unwound off the screws, and gathered together to allow removal of the plywood plates and
bobbin off the lathe without yanking any wires so tight that a break could happen.
Never force anything.

The Es and Is of laminations should be arranged in piles ready for insertion as soon as the
bobbin is removed and the mandrel carefully tapped out of the centre of the wound bobbin
which is fragile, and may try to bulge and spring apart if not "enclosed" with iron.

There is nothing so boring as stacking in the E+I laminations. It is all too easy to get the
correct sequence slightly muddled with an E leg under another E leg from the opposite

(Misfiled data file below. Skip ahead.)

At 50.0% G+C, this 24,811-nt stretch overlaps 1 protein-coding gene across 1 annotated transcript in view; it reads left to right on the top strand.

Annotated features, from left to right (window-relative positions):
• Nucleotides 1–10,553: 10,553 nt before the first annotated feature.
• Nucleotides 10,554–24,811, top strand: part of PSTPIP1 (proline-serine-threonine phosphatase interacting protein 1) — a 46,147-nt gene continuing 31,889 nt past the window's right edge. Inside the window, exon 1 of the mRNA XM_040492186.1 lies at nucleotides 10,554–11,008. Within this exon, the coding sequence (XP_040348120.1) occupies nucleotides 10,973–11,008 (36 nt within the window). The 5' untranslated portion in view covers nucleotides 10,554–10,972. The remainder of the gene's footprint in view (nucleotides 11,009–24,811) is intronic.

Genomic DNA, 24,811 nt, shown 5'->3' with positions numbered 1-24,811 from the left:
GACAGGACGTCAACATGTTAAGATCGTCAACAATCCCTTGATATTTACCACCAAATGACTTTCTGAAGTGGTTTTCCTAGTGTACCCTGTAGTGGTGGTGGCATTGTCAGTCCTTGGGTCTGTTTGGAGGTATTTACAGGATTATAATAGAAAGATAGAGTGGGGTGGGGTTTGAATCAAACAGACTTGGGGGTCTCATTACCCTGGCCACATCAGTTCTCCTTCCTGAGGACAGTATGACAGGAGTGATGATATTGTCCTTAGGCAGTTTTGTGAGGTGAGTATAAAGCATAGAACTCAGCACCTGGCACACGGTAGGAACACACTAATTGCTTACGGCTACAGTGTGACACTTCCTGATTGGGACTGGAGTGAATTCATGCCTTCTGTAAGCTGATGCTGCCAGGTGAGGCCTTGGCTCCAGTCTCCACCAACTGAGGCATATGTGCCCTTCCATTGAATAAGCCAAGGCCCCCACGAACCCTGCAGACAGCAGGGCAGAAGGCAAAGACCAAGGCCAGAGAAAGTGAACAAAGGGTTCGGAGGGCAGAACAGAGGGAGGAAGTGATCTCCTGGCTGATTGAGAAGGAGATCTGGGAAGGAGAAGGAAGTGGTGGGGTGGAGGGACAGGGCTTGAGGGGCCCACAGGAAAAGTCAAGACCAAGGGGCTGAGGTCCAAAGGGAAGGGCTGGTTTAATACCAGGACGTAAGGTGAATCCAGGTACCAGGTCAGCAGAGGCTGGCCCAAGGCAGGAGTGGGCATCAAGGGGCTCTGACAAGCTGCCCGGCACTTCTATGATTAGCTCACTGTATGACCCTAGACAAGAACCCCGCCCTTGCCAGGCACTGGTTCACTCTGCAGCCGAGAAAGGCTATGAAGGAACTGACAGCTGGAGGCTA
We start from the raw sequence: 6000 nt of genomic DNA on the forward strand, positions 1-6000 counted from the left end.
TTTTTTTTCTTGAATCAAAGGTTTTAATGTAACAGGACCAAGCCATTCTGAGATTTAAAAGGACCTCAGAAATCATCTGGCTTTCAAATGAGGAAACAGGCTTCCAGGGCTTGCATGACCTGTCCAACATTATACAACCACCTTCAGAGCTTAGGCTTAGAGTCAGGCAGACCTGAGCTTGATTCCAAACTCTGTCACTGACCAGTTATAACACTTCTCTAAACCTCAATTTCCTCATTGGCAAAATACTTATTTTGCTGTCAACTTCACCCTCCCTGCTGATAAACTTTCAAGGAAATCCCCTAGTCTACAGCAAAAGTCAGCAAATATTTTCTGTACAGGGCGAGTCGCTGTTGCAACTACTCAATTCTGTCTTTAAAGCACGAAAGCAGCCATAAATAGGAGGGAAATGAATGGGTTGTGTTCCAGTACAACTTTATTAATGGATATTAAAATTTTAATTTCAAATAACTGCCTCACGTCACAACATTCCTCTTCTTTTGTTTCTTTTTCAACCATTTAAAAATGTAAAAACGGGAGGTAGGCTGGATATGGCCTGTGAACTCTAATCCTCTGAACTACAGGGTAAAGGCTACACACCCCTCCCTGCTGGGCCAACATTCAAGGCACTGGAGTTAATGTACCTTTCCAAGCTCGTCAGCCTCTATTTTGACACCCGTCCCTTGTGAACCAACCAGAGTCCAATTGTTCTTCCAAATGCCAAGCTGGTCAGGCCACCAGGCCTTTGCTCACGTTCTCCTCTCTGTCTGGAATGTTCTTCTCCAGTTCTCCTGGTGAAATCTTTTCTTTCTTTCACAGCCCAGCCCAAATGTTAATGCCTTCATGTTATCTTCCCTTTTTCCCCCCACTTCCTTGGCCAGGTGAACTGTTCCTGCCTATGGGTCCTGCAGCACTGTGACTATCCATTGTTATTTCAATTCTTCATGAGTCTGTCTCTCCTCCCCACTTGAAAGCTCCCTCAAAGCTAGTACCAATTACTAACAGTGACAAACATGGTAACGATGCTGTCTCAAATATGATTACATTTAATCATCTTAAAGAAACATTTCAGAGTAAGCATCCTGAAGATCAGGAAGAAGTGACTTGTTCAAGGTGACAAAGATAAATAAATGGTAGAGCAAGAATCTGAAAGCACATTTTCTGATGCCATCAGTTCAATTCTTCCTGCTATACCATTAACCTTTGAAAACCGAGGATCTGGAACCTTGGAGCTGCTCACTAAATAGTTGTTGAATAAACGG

direction or one I lamination short, or one too many. This won't make much difference to
performance but it looks terrible, and I have seem many factory made PT and OPT where
it was obvious the workers had got drunk the night before. DO NOT attempt to be a good
amp maker if you are addicted to alcohol.
Check the layers of lams as you proceed each 5mm in height, and redo where mistakes
occur. In many factories, they used machines to stack E and I to bobbins, but these cost
money, and the DIYer can't afford such things.

Have the clamping yokes, taped up insulated bolts, insulated washers, and nuts all
ready for assembly. When assembled, tap up the E+I lams to make the joins gapless
and the stack looks plumb and square as the bolts are tightened. When assembled, the
bobbin will feel a little loose in the core due to clearances. Place phenolic scrap plastic
pressed in tight to eliminate easy movement and make sure the last layer wound on is
well clear of the core.

At this point the circuit boards for terminations should be wired or bolted to the outside